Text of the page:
As a Software Engineer I used to put a lot of focus on making sure that my TypeScript code is typed correctly. Actually, I deemed it to be the key code quality metric. I trusted static typing a lot, believing that the effort invested in figuring out the types pays off many times over. Now that I’m an Engineering Manager, has my perspective changed? Do I still find static typing so important?

It’s been a long time since I wrote on this blog. One of the reasons is my transition to an Engineering Manager role which happened about half a year ago. It’s been an interesting time, which certainly changed a lot in how I approach software development. In this article, I’d like to focus on how my approach to TypeScript changed during that time.

Being an Engineering Manager at the company I work in encompasses multiple responsibilities such as planning, coordinating with Product Manager and User Experience folks, taking major technical decisions, helping a Team member grow, etc. It’s a breadth-first role, as opposed to Software Engineer, which is a depth-first role. The natural consequence of this is that I have less time to focus on the technical aspects, such as static typing.

What’s more, as an EM I have to constantly balance how much effort is spent on the product backlog versus technical debt. I realized that even in a company with a strong engineering culture, prioritizing the tech debt is tricky. There is always a lot of things to fix: increasing test coverage, fixing performance, refactoring the code after bad design choices. Improving static typing competes with a lot of other items and sometimes compromises have to be made. As a result, I’m now definitely more cautious when evaluating when it’s worth spending a lot of time on improving typing in an area of code.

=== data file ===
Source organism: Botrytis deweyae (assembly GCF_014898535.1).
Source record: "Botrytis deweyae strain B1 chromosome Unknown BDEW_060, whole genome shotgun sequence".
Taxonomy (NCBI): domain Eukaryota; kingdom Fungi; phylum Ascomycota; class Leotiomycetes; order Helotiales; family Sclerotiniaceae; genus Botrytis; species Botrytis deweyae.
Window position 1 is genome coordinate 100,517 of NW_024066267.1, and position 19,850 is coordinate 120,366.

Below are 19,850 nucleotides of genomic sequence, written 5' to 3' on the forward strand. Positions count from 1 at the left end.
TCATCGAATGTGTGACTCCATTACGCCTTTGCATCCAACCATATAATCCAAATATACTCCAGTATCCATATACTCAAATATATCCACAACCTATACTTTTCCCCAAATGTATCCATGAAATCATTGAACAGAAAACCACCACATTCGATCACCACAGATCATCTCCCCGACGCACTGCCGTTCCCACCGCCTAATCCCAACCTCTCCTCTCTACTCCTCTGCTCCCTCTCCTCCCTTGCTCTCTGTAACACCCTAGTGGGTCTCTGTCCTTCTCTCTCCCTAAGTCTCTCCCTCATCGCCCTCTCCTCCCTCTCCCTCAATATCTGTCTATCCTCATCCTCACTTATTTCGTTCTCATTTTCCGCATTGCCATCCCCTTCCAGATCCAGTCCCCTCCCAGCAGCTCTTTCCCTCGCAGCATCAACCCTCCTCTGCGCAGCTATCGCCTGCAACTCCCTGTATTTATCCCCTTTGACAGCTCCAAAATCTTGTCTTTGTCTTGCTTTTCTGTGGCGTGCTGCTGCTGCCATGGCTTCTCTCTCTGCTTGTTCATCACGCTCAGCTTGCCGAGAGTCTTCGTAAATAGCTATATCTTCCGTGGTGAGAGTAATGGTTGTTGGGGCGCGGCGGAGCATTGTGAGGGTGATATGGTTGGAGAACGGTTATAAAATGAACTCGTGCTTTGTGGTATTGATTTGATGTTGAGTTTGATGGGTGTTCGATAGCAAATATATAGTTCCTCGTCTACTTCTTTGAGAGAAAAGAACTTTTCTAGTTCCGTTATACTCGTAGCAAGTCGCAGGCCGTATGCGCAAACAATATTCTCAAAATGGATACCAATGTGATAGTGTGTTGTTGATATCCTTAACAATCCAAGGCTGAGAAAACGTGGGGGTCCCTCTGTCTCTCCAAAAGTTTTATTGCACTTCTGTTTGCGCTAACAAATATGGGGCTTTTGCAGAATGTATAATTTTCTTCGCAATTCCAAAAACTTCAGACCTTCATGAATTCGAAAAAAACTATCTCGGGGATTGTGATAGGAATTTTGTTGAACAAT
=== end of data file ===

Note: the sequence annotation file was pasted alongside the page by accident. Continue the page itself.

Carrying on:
On the other hand, as an EM I get more visibility into how static typing affects the Team’s performance. And I can confirm that the majority of my SWE-era hypothesis about static typing was correct. My Team works with different parts of the product and we have to deal with noticeably more bugs in the areas that are poorly typed. What’s more, poorly typed code is far less readable and more error-prone. I get regular complaints from the Team when they have to deal with such code. Also, onboarding new Team members is far easier when the code is typed correctly.

One immensely helpful thing is building a Team culture that values static typing. Folks on my Team put a lot of focus on this when reviewing the code, always asking why someone typed some variable as any (and they better had a really good reason) and suggesting more precise types whenever possible. This allows the team to minimize the tech debt created around static typing so that there’s less to clean up later.

Wrapping up, my perspective on static typing has certainly changed. I became more pragmatic about it, always evaluating the effort vs the benefit of complex type refactorings. However, fundamentally, I still believe in the importance of static typing and I would never encourage poor typing. Being an Engineering Manager allowed me to see the benefits of static typing at scale.

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